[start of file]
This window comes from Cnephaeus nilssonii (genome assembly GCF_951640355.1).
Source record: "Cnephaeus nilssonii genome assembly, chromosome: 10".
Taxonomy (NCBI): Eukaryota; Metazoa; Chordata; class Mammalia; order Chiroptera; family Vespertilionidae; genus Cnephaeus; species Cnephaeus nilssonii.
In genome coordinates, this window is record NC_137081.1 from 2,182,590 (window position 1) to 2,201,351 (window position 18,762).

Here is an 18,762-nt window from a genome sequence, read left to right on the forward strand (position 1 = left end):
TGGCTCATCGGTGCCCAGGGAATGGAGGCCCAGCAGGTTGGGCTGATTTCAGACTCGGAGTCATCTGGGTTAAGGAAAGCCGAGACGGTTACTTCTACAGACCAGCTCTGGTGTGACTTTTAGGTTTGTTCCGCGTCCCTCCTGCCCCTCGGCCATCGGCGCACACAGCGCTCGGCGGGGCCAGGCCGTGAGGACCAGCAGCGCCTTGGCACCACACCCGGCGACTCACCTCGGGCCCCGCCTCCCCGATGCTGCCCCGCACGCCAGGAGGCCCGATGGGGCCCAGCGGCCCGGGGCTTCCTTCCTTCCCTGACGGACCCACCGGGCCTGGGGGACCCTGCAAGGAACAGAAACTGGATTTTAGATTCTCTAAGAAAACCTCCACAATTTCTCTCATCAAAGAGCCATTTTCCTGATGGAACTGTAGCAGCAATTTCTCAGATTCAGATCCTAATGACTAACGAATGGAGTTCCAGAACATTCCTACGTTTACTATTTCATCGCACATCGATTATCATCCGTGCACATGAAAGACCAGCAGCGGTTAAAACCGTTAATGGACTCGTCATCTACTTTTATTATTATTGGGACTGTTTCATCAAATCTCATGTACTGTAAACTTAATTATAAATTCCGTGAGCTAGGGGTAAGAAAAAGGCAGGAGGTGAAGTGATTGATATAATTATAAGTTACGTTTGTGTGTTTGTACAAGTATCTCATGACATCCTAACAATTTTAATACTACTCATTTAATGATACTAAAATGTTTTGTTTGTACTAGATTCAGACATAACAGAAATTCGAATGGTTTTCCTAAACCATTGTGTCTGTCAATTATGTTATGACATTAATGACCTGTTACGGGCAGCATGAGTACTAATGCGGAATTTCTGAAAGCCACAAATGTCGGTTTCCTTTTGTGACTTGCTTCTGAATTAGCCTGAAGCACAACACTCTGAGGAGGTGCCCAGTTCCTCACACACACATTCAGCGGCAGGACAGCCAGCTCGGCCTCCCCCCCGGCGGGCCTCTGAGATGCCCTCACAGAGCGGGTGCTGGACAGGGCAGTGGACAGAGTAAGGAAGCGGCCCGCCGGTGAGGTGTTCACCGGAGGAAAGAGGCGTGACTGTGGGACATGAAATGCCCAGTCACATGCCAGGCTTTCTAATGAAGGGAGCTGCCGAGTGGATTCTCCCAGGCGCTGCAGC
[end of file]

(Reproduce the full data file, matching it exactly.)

This window comes from Cnephaeus nilssonii (genome assembly GCF_951640355.1).
Source record: "Cnephaeus nilssonii genome assembly, chromosome: 10".
Taxonomy (NCBI): Eukaryota; Metazoa; Chordata; class Mammalia; order Chiroptera; family Vespertilionidae; genus Cnephaeus; species Cnephaeus nilssonii.
In genome coordinates, this window is record NC_137081.1 from 2,182,590 (window position 1) to 2,201,351 (window position 18,762).

Here is an 18,762-nt window from a genome sequence, read left to right on the forward strand (position 1 = left end):
TGGCTCATCGGTGCCCAGGGAATGGAGGCCCAGCAGGTTGGGCTGATTTCAGACTCGGAGTCATCTGGGTTAAGGAAAGCCGAGACGGTTACTTCTACAGACCAGCTCTGGTGTGACTTTTAGGTTTGTTCCGCGTCCCTCCTGCCCCTCGGCCATCGGCGCACACAGCGCTCGGCGGGGCCAGGCCGTGAGGACCAGCAGCGCCTTGGCACCACACCCGGCGACTCACCTCGGGCCCCGCCTCCCCGATGCTGCCCCGCACGCCAGGAGGCCCGATGGGGCCCAGCGGCCCGGGGCTTCCTTCCTTCCCTGACGGACCCACCGGGCCTGGGGGACCCTGCAAGGAACAGAAACTGGATTTTAGATTCTCTAAGAAAACCTCCACAATTTCTCTCATCAAAGAGCCATTTTCCTGATGGAACTGTAGCAGCAATTTCTCAGATTCAGATCCTAATGACTAACGAATGGAGTTCCAGAACATTCCTACGTTTACTATTTCATCGCACATCGATTATCATCCGTGCACATGAAAGACCAGCAGCGGTTAAAACCGTTAATGGACTCGTCATCTACTTTTATTATTATTGGGACTGTTTCATCAAATCTCATGTACTGTAAACTTAATTATAAATTCCGTGAGCTAGGGGTAAGAAAAAGGCAGGAGGTGAAGTGATTGATATAATTATAAGTTACGTTTGTGTGTTTGTACAAGTATCTCATGACATCCTAACAATTTTAATACTACTCATTTAATGATACTAAAATGTTTTGTTTGTACTAGATTCAGACATAACAGAAATTCGAATGGTTTTCCTAAACCATTGTGTCTGTCAATTATGTTATGACATTAATGACCTGTTACGGGCAGCATGAGTACTAATGCGGAATTTCTGAAAGCCACAAATGTCGGTTTCCTTTTGTGACTTGCTTCTGAATTAGCCTGAAGCACAACACTCTGAGGAGGTGCCCAGTTCCTCACACACACATTCAGCGGCAGGACAGCCAGCTCGGCCTCCCCCCCGGCGGGCCTCTGAGATGCCCTCACAGAGCGGGTGCTGGACAGGGCAGTGGACAGAGTAAGGAAGCGGCCCGCCGGTGAGGTGTTCACCGGAGGAAAGAGGCGTGACTGTGGGACATGAAATGCCCAGTCACATGCCAGGCTTTCTAATGAAGGGAGCTGCCGAGTGGATTCTCCCAGGCGCTGCAGC